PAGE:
By Ben |

I wrote this poem in high school. It is not about anyone specific, but about a number of girls I knew who, at that age, felt they had to repress who they were. More of this story after the poem.


I knew
The first time I saw her
I knew
    Why she sat with her back so straight
        Showing lumpy through the shirts
        Like a stiff backpack
I could tell
    Why she wouldn't let anyone touch her
    Why she looked nervous and trapped
And she saw me
    And she could tell
        That I knew
We went upstairs
The weather was hot
    But she wore three shirts
    And a long dress
For beneath the shirts
    She had feathered wings
And under the dress
    She hid a feathered tail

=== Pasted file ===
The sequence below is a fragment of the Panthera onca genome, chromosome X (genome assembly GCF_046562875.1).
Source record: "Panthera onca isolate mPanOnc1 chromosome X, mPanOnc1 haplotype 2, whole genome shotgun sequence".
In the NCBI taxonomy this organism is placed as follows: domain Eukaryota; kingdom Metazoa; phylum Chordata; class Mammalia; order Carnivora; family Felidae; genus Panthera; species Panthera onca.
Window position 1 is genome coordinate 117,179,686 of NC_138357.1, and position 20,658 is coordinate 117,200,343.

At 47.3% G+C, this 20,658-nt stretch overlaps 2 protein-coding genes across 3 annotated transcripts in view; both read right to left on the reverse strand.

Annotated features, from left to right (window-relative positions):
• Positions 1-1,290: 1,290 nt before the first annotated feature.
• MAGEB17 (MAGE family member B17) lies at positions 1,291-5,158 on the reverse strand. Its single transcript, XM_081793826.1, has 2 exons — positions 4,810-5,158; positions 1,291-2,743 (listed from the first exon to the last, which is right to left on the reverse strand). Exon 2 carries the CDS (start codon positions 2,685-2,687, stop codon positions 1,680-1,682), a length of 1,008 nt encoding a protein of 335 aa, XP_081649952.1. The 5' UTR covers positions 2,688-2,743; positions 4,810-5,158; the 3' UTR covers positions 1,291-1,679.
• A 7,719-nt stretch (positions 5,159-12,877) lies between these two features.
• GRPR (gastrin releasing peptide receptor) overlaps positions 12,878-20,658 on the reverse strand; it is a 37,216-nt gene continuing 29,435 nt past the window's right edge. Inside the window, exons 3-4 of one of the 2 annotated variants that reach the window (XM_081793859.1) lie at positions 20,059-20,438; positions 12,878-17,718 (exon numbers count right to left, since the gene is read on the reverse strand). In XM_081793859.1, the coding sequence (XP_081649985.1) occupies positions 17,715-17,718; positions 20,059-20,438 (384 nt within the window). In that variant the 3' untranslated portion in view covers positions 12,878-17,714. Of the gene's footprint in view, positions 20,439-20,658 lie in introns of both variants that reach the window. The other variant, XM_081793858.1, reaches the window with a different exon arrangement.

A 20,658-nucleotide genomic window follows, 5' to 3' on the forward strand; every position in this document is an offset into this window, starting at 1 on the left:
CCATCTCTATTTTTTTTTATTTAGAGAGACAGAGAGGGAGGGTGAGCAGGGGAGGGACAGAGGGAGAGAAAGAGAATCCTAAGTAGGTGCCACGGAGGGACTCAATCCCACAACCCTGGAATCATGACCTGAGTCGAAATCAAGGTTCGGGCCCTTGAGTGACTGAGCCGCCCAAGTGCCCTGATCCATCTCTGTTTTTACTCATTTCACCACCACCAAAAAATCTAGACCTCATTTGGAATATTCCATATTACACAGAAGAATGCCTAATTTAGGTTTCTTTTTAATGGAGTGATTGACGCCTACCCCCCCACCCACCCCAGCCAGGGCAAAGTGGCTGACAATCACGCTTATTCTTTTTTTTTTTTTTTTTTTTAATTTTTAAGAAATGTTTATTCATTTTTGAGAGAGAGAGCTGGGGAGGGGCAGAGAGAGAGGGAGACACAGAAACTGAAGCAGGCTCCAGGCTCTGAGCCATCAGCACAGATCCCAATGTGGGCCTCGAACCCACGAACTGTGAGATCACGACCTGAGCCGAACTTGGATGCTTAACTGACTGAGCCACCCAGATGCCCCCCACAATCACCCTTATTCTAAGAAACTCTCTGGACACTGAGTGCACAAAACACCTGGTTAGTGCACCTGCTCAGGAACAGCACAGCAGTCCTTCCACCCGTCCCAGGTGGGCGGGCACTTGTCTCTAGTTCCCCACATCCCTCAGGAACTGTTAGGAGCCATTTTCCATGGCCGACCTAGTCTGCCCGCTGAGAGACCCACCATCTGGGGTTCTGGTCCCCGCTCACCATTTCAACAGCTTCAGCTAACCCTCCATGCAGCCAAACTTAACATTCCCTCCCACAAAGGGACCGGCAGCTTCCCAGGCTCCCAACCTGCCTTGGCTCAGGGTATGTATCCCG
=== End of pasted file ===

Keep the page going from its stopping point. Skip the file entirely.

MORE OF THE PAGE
Not red as a sunset
Nor pure white as snow
Nor black as night —
Nothing so obvious
Her feathers were dull brown
    Like her hair
    Camouflage for a human world
I remember
    The emotions she shared with me
        Fear of discovery
        Frustration from hiding
        Yearning to be herself
I can't forget
    The down of her hair
    The trembling of her wings as they embraced us both
I remember
I keep a dull brown feather
    In my pocket, always
And I imagine I feel
    On my back
    A pair of wings


My first year at Grinnell College, I submitted the poem to the student literary magazine, The Freehand Press. A few friends commented on it, but I mostly forgot about it.

When I came back my second year, a first-year girl made a point of meeting me. She said she had picked up a copy of The Freehand Press during her campus visit, and she was so struck by my poem that she decided she had to come to Grinnell so she could meet someone who had met a real angel! I hastened to explain that it was not about an angel, and I hadn't met one. She was very disappointed. I never saw her again.